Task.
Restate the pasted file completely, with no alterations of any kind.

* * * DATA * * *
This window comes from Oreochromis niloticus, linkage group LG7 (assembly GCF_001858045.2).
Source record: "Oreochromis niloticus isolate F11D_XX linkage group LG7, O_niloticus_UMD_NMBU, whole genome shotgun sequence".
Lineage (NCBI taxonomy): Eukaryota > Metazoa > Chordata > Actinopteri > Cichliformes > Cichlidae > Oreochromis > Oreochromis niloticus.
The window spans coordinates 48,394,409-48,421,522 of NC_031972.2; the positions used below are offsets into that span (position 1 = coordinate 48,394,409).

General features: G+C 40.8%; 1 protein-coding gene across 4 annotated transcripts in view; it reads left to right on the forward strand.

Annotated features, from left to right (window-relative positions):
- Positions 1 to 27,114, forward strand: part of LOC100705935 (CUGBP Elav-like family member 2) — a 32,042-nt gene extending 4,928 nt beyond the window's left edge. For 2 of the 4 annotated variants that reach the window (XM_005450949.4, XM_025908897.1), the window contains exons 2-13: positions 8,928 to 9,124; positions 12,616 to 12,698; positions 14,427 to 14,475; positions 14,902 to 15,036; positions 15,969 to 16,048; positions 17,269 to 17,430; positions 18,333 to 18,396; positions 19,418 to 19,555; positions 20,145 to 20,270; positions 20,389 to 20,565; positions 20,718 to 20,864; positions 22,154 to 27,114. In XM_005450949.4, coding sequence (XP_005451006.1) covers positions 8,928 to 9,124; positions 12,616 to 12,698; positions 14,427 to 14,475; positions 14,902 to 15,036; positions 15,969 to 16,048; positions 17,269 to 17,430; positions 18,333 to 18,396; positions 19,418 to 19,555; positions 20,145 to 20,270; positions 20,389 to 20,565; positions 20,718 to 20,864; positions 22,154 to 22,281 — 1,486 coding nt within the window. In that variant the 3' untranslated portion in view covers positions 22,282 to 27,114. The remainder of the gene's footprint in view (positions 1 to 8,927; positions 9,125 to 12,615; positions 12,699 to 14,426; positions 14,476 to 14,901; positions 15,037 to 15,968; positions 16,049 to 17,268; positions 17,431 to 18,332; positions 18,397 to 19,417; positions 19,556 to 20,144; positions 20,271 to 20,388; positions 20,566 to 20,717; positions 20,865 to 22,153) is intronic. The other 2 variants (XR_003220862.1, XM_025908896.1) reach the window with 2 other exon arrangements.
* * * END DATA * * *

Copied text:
This window comes from Oreochromis niloticus, linkage group LG7 (assembly GCF_001858045.2).
Source record: "Oreochromis niloticus isolate F11D_XX linkage group LG7, O_niloticus_UMD_NMBU, whole genome shotgun sequence".
Lineage (NCBI taxonomy): Eukaryota > Metazoa > Chordata > Actinopteri > Cichliformes > Cichlidae > Oreochromis > Oreochromis niloticus.
The window spans coordinates 48,394,409-48,421,522 of NC_031972.2; the positions used below are offsets into that span (position 1 = coordinate 48,394,409).

General features: G+C 40.8%; 1 protein-coding gene across 4 annotated transcripts in view; it reads left to right on the forward strand.

Annotated features, from left to right (window-relative positions):
- Positions 1 to 27,114, forward strand: part of LOC100705935 (CUGBP Elav-like family member 2) — a 32,042-nt gene extending 4,928 nt beyond the window's left edge. For 2 of the 4 annotated variants that reach the window (XM_005450949.4, XM_025908897.1), the window contains exons 2-13: positions 8,928 to 9,124; positions 12,616 to 12,698; positions 14,427 to 14,475; positions 14,902 to 15,036; positions 15,969 to 16,048; positions 17,269 to 17,430; positions 18,333 to 18,396; positions 19,418 to 19,555; positions 20,145 to 20,270; positions 20,389 to 20,565; positions 20,718 to 20,864; positions 22,154 to 27,114. In XM_005450949.4, coding sequence (XP_005451006.1) covers positions 8,928 to 9,124; positions 12,616 to 12,698; positions 14,427 to 14,475; positions 14,902 to 15,036; positions 15,969 to 16,048; positions 17,269 to 17,430; positions 18,333 to 18,396; positions 19,418 to 19,555; positions 20,145 to 20,270; positions 20,389 to 20,565; positions 20,718 to 20,864; positions 22,154 to 22,281 — 1,486 coding nt within the window. In that variant the 3' untranslated portion in view covers positions 22,282 to 27,114. The remainder of the gene's footprint in view (positions 1 to 8,927; positions 9,125 to 12,615; positions 12,699 to 14,426; positions 14,476 to 14,901; positions 15,037 to 15,968; positions 16,049 to 17,268; positions 17,431 to 18,332; positions 18,397 to 19,417; positions 19,556 to 20,144; positions 20,271 to 20,388; positions 20,566 to 20,717; positions 20,865 to 22,153) is intronic. The other 2 variants (XR_003220862.1, XM_025908896.1) reach the window with 2 other exon arrangements.